At the moment, he is not even on the same level as the likes of Santi Cazorla & Aaron Ramsey, players who earn a similar amount. He is not even alongside Giroud, Oxlade-Chamberlain and others, who are on around the £75,000 a week that Walcott was first offered 2 years ago.

Walcott is about to go rapidly downhill. Anyone who has followed football for any amount of time will know that players who rely on pure pace decline quickly in their late 20’s. Michael Owen and Fernando Torres are perfect examples of this. Of course, some players (Ryan Giggs, Thierry Henry) add enough to their game that as their pace go’s, they can still operate at a high level, but Theo Walcott has not developed.

So where does this leave Walcott? I imagine Arsenal will offer him a contract. Arsene Wenger is loyal like that. But it will be a contract on Arsenal’s terms. The club will not want to offer him a long term contact on high wages. With his recent injury record, a 4 year deal on £140,000 a week (What Walcott is likely to want) will be crazy to offer. Tying up £30,000,000 over 4 years on player on his way down is just too much.

The best we should be offering Theo Walcott is the same contract as what he bullied us into agreeing in 2013. A 2 and a half year deal, £100,000 a week. That see’s him through to 2017. He will be 28 by then.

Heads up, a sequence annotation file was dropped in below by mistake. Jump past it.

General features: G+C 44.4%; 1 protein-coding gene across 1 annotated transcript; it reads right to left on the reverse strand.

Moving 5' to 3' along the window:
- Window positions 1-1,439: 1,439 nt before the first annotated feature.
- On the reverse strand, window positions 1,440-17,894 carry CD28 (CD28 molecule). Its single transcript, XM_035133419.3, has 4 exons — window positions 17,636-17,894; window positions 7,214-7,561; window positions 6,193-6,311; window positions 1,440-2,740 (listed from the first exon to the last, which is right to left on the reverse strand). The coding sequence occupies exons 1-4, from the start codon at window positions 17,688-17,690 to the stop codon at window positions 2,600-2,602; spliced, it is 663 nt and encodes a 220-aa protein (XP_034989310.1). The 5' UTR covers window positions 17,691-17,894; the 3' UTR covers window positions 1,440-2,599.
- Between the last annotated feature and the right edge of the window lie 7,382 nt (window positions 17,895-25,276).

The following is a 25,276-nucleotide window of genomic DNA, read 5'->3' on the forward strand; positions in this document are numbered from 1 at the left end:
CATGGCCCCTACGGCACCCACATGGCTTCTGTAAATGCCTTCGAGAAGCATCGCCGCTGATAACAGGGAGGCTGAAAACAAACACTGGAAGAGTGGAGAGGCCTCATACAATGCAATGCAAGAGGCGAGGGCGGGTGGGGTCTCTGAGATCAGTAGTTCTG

Personally, I feel this is even too much for him. It will still make him one of the highest paid players in the squad, whilst not being one of the best players in the squad.

It would be best for all parties if Theo Walcott was moved on. He could get a longer term contract elsewhere, and Arsenal would get a few million for him, which they could then re-invest in someone younger and better. There are plenty of options out there (more on this another day).

Theo Walcott. Your time at Arsenal is up. Arsenal are moving forward. You are moving backwards.

Goodbye Theo Walcott

Keenos

 

 

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6 thoughts on “Goodbye Theo Walcott

  1. TH14

    He is a million times better than the overrated Chamberlain who keeps running into stationary opponents and hardly ever scores

    so keep him at all costs

    Reply
  2. Laikipian

    thats blaspheny comparing Walcott and Chamberlain. They are two different players with the Ox being the better player overall. Way better than Walcott.

    Reply
  3. saheed

    this is bullshit, hw could u made this up. we all knw he always play wit passion nd love for the team he adore,love,support and cherish. u think like wenger (not ready for succees). cos I wonder hw a team would always nurtures players nd when it comes for enjoying him. u let him go….. I will never praise alexis ahead of him, bcos we all knw walcot is more better

    Reply
  4. GoonerX

    Since returning from his injury lay-off Walcott seems to have adopted a different role to that of a pacey winger, instead he tends to play as a second striker where he is not involved in any of our build up play. The net result being we’re often playing with 10 men, with Walcott stood behind the oppositions centre backs. This is the reason he gets so few touches. His main strength is his pace and clearly his main weakness is playing with his back to goal.

    Reply